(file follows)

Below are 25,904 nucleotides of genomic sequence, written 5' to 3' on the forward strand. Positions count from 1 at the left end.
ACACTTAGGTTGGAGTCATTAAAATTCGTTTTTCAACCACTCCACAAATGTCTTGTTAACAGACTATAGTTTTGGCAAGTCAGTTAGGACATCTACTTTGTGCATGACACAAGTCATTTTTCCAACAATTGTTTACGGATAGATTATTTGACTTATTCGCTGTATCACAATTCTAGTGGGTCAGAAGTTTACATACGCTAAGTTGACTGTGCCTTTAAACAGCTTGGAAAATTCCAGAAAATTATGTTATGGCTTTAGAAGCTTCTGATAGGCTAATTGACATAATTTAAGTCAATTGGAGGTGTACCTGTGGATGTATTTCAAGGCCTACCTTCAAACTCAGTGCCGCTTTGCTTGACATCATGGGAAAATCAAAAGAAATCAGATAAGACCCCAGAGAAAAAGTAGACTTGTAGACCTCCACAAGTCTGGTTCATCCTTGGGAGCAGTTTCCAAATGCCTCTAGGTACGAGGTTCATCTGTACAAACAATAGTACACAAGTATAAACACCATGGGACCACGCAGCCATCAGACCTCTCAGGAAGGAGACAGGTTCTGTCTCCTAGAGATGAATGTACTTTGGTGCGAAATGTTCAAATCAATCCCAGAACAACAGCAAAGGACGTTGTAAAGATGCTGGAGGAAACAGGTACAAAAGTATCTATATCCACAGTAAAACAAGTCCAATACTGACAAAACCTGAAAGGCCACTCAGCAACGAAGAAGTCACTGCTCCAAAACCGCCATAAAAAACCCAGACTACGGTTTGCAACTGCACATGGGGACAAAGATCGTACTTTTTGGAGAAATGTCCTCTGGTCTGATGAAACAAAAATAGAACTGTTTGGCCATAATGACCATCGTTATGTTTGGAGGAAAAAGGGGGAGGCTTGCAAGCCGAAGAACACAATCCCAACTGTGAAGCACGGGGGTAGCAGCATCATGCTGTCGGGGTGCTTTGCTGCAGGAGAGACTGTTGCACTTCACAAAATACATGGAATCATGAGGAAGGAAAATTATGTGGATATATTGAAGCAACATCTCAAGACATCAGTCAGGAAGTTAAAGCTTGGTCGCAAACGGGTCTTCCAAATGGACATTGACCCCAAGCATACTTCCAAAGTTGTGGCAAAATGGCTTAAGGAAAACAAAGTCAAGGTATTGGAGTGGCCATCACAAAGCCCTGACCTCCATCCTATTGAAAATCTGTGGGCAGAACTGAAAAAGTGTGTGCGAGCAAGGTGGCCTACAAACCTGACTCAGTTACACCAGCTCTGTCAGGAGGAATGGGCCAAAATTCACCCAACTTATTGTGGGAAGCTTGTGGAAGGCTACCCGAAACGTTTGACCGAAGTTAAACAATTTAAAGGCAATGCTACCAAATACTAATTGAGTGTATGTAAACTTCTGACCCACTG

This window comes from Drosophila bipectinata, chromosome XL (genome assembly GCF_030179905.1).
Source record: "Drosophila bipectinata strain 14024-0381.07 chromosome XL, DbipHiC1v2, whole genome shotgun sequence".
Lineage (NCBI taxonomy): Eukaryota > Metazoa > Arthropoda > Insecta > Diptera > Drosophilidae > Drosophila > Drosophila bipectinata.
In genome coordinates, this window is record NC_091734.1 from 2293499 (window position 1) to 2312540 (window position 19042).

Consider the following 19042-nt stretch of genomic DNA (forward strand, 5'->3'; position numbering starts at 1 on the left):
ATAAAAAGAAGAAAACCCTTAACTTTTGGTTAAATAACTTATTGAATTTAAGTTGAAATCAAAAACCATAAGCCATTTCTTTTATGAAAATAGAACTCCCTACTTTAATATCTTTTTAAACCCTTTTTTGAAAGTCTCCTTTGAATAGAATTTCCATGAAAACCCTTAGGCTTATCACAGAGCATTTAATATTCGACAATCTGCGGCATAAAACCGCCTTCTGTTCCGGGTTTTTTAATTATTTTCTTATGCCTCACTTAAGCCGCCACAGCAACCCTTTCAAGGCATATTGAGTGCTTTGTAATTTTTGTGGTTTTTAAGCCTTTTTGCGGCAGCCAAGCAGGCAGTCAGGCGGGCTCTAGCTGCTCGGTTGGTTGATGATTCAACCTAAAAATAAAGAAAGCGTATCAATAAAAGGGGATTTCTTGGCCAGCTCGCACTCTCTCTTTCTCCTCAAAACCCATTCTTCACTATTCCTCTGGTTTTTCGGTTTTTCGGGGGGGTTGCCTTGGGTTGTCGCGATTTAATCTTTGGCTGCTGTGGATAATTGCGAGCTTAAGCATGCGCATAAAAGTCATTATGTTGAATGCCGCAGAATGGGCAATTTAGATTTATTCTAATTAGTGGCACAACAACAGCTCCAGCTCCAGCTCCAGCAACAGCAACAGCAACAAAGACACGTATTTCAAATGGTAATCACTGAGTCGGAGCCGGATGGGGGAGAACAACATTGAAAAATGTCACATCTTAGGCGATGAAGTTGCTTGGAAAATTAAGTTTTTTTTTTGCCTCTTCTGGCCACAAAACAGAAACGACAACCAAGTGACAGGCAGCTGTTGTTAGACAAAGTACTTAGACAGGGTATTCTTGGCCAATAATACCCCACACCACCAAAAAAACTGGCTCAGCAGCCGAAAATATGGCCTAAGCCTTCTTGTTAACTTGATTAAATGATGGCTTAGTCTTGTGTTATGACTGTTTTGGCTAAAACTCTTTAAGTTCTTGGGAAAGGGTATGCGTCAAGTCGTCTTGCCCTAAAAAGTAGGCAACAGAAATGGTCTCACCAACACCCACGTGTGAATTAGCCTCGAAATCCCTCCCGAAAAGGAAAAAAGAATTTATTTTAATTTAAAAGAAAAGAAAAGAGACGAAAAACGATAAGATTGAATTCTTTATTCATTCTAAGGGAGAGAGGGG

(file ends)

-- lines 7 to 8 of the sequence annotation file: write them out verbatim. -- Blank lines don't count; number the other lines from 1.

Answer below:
Consider the following 19042-nt stretch of genomic DNA (forward strand, 5'->3'; position numbering starts at 1 on the left):
ATAAAAAGAAGAAAACCCTTAACTTTTGGTTAAATAACTTATTGAATTTAAGTTGAAATCAAAAACCATAAGCCATTTCTTTTATGAAAATAGAACTCCCTACTTTAATATCTTTTTAAACCCTTTTTTGAAAGTCTCCTTTGAATAGAATTTCCATGAAAACCCTTAGGCTTATCACAGAGCATTTAATATTCGACAATCTGCGGCATAAAACCGCCTTCTGTTCCGGGTTTTTTAATTATTTTCTTATGCCTCACTTAAGCCGCCACAGCAACCCTTTCAAGGCATATTGAGTGCTTTGTAATTTTTGTGGTTTTTAAGCCTTTTTGCGGCAGCCAAGCAGGCAGTCAGGCGGGCTCTAGCTGCTCGGTTGGTTGATGATTCAACCTAAAAATAAAGAAAGCGTATCAATAAAAGGGGATTTCTTGGCCAGCTCGCACTCTCTCTTTCTCCTCAAAACCCATTCTTCACTATTCCTCTGGTTTTTCGGTTTTTCGGGGGGGTTGCCTTGGGTTGTCGCGATTTAATCTTTGGCTGCTGTGGATAATTGCGAGCTTAAGCATGCGCATAAAAGTCATTATGTTGAATGCCGCAGAATGGGCAATTTAGATTTATTCTAATTAGTGGCACAACAACAGCTCCAGCTCCAGCTCCAGCAACAGCAACAGCAACAAAGACACGTATTTCAAATGGTAATCACTGAGTCGGAGCCGGATGGGGGAGAACAACATTGAAAAATGTCACATCTTAGGCGATGAAGTTGCTTGGAAAATTAAGTTTTTTTTTTGCCTCTTCTGGCCACAAAACAGAAACGACAACCAAGTGACAGGCAGCTGTTGTTAGACAAAGTACTTAGACAGGGTATTCTTGGCCAATAATACCCCACACCACCAAAAAAACTGGCTCAGCAGCCGAAAATATGGCCTAAGCCTTCTTGTTAACTTGATTAAATGATGGCTTAGTCTTGTGTTATGACTGTTTTGGCTAAAACTCTTTAAGTTCTTGGGAAAGGGTATGCGTCAAGTCGTCTTGCCCTAAAAAGTAGGCAACAGAAATGGTCTCACCAACACCCACGTGTGAATTAGCCTCGAAATCCCTCCCGAAAAGGAAAAAAGAATTTATTTTAATTTAAAAGAAAAGAAAAGAGACGAAAAACGATAAGATTGAATTCTTTATTCATTCTAAGGGAGAGAGGGG